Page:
Mexico’s government has called on the military to fight the growing problem of gasoline theft at national oil company PetrÃ³leos Mexicanos (Pemex) by organized criminals, president AndrÃ©s Manuel LÃ³pez Obrador announced Thursday.
The scourge of “huachicoleo,” a colloquial term for fuel theft, caused a loss of approximately 60 billion pesos ($3.05 billion) for Pemex last year, LÃ³pez Obrador said at his morning press conference, a figure he said will likely be surpassed this year.
“What’s been stolen this year could finance 40% of a refinery,” said LÃ³pez Obrador, whose government plans to build a refinery in Tabasco state at an estimated cost of $8 billion. “In other words, three years of fuel theft is equivalent to a new refinery.”
Attorney general Alejandro Gertz said that the anti-huachicoleo intervention, a coordinated effort between multiple government ministries and branches of the military, began December 20 and has already resulted in the detention of three high-ranking officials at Pemex LogÃstica, a subsidiary dedicated to the storage, transport and distribution of fuels throughout the country.
Fuel theft in 2016 averaged about 26,000 b/d, Pemex CEO Octavio Romero Oropeza said at the event. In 2017, the figure surpassed 43,000 b/d, “and for this year it’s approaching 58,000 barrels per day,” Romero said.
In financial terms, fuel theft is expected to cost Pemex some 66 billion pesos this year, Romero said, more than double the 2016 amount.
The scale of the theft speaks to the “complicity” of Pemex officials, LÃ³pez Obrador said, asserting, “Therefore we are going to combat this theft outside and inside the installations of Pemex.”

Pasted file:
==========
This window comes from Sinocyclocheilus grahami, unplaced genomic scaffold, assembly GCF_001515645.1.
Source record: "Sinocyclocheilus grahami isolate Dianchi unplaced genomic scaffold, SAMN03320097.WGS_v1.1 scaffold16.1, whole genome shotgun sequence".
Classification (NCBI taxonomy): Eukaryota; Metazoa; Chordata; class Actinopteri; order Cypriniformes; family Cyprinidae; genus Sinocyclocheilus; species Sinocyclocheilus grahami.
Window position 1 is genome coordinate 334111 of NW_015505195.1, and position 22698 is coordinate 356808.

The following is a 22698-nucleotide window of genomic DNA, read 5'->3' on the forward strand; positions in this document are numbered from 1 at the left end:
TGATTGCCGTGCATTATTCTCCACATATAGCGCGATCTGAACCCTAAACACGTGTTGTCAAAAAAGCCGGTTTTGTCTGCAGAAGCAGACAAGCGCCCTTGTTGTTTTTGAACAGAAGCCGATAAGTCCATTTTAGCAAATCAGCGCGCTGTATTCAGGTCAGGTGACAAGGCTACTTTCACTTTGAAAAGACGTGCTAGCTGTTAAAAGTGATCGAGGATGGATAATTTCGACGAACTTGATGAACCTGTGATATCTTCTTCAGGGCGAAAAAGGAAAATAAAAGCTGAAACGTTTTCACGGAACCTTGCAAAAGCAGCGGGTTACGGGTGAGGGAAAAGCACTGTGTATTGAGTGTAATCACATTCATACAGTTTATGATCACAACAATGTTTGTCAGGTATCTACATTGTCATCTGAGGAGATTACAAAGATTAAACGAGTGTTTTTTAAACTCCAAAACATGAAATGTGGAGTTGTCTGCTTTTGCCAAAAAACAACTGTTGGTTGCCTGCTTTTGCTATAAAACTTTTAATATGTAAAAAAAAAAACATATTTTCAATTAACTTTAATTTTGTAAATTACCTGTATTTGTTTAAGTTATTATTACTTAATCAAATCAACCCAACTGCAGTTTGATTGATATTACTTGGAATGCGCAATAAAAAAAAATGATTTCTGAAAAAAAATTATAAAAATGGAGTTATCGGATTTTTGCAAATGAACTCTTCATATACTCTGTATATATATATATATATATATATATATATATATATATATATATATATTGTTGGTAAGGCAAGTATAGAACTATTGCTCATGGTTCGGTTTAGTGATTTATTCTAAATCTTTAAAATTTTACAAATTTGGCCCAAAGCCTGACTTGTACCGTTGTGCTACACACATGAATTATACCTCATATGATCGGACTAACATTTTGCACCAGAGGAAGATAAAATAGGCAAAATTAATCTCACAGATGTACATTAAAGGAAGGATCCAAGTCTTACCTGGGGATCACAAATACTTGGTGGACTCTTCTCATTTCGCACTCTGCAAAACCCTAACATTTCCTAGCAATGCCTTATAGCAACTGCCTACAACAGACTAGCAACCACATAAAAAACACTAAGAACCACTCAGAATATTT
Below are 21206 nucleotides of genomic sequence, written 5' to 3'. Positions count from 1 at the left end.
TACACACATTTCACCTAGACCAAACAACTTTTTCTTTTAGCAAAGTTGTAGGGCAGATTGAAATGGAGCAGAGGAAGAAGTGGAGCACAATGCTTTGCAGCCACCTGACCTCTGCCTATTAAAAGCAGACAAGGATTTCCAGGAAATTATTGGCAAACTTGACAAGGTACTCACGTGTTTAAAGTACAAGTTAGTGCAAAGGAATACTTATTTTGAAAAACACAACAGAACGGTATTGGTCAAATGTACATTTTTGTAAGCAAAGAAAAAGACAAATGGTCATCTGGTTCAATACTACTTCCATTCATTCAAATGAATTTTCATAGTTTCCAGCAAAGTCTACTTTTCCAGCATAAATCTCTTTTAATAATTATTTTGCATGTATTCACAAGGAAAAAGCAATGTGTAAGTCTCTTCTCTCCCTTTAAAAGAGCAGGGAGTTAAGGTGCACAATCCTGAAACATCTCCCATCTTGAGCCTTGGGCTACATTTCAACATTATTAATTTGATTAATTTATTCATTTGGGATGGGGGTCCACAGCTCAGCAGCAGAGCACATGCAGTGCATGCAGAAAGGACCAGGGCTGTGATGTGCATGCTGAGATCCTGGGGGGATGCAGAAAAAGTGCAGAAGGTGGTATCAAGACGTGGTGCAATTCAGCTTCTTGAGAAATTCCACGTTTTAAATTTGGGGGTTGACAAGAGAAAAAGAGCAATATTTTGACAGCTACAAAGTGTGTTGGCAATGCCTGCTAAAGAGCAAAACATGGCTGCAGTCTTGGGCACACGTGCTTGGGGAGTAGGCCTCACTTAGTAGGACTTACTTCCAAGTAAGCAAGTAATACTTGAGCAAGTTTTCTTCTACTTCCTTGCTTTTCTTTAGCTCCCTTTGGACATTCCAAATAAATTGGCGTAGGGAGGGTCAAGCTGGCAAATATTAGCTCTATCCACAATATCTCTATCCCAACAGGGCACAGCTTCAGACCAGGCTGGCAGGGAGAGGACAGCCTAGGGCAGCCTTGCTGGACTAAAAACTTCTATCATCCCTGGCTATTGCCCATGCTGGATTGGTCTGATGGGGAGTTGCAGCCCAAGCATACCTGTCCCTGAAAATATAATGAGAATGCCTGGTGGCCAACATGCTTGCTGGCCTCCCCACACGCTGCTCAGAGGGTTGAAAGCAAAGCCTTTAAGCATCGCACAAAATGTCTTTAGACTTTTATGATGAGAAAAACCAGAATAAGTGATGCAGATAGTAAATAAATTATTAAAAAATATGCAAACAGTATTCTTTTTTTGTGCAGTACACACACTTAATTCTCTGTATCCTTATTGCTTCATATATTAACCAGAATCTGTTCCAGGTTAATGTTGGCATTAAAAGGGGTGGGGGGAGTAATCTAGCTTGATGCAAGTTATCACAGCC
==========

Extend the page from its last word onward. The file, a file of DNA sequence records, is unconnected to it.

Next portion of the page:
Defense secretary Luis Crescencio Sandoval said that the ministries of defense and navy, in coordination with Pemex, identified 58 high-priority Pemex assets where fuel theft has been most prevalent.
These include all six of Pemex’s refineries, 39 storage and distribution terminals, 12 pumping stations, a control center, and 15 distribution networks.
The military has already begun overseeing operations at these sites since December 21, as well as controlling the entrance and exit of all vehicles, Sandoval said.
For the period of December 21-25, fuel theft was down 43% compared to the same period a year ago, Romero said.
Oil, Gas Output Continues to Plummet
Compounding the fuel theft problem is a steady decline in Pemex’s hydrocarbon output.
Natural gas output, excluding nitrogen, by Mexican national oil company PetrÃ³leos Mexicanos (Pemex) averaged 3.76 Bcf/d in November, the firm reported this week.
Production was down from 3.85 Bcf/d in October, and from 4.02 Bcf/d in November 2017. Associated gas accounted for 2.77 Bcf/d of the November 2018 total, down from 3.02 Bcf/d in October. Non-associated gas production, meanwhile, rose to 989 MMcf/d from 832 MMcf/d.
Natural gas output has been in decline in Mexico since peaking at 6.52 MMcf/d in 2009, largely as a result of falling crude oil production at the country’s flagship Cantarell shallow water oilfield in the Sureste basin.
Pemex crude oil production averaged 1.72 million b/d in November, down from 1.76 million b/d in October and 1.87 million b/d in November 2017.
Crude output in Mexico has plummeted since 2004, when it reached a high of 3.38 million b/d.
LÃ³pez Obrador has pledged an approximately 40% increase in crude oil output by 2024, and a 50% increase in natural gas production in the same period, driven by associated gas.
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